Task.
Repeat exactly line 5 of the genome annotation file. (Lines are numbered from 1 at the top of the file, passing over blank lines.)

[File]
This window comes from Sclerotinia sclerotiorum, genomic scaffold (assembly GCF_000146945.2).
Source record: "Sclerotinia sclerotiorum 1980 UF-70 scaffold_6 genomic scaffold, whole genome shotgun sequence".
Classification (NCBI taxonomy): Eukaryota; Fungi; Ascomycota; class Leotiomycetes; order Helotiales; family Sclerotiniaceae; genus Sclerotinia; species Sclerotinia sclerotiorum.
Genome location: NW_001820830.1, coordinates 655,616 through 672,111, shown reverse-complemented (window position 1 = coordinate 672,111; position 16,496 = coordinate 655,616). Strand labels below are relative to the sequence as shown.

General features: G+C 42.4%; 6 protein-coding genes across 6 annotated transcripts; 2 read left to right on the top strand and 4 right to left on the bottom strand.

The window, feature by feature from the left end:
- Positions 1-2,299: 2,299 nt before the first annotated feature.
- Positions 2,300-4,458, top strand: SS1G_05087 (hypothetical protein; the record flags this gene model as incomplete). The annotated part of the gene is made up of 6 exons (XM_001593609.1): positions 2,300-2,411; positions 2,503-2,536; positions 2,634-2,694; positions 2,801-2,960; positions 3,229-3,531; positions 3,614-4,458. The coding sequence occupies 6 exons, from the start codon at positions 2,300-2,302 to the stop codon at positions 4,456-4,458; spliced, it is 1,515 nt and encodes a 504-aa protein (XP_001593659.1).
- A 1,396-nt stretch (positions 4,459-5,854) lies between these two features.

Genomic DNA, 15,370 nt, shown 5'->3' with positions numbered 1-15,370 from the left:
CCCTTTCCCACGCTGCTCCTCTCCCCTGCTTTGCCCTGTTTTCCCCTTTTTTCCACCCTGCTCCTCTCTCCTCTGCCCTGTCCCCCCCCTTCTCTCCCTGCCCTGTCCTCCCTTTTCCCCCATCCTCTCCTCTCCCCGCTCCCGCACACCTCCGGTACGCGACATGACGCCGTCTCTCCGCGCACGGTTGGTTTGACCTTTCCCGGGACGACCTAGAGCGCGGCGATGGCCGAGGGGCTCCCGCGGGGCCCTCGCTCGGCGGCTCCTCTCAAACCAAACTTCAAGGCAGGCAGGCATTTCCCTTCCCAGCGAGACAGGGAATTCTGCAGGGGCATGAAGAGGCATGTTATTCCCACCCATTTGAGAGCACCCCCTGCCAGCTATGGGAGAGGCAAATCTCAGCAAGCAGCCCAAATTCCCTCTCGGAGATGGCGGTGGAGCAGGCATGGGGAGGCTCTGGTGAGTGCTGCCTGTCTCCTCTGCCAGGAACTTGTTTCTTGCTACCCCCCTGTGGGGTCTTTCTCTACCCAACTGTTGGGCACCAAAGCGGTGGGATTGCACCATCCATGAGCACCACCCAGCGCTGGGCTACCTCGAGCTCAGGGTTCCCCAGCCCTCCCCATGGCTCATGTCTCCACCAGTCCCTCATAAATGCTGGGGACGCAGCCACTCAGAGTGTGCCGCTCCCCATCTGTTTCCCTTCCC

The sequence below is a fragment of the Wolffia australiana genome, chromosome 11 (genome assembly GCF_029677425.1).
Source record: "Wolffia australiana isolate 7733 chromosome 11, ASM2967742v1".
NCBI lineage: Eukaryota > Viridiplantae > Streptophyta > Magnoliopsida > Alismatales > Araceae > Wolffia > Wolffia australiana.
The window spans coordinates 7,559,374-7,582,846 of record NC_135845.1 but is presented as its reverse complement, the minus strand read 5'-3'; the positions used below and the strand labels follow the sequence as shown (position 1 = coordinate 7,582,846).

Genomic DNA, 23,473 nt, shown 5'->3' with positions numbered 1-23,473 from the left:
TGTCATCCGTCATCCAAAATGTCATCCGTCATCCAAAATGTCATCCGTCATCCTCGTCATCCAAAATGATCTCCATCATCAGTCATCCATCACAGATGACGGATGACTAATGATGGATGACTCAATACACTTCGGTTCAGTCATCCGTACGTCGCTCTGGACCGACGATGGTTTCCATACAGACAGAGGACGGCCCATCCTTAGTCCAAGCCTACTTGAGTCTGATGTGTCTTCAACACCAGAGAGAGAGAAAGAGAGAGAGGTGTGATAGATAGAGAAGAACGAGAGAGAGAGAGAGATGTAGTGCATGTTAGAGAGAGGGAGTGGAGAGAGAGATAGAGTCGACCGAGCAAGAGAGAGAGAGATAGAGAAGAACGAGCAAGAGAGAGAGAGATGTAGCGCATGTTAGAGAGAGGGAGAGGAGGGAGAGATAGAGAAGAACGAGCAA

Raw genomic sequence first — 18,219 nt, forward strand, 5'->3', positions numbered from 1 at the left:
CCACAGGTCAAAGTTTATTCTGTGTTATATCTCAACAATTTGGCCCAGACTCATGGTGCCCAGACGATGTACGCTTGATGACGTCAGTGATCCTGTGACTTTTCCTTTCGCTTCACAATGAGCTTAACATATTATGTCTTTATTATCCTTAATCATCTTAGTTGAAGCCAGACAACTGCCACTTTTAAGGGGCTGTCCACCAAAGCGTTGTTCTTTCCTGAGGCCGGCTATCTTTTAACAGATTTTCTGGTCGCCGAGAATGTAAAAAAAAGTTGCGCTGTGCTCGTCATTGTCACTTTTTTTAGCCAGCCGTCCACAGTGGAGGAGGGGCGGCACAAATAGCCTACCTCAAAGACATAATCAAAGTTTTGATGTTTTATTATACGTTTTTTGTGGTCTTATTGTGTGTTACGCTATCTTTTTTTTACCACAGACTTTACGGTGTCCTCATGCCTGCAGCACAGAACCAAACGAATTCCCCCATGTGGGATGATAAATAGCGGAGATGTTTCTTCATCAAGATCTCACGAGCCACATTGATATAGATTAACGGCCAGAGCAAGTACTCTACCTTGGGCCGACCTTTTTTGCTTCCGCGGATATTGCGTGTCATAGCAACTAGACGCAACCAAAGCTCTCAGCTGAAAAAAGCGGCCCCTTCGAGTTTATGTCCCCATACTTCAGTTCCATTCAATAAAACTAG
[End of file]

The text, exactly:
General features: G+C 42.4%; 6 protein-coding genes across 6 annotated transcripts; 2 read left to right on the top strand and 4 right to left on the bottom strand.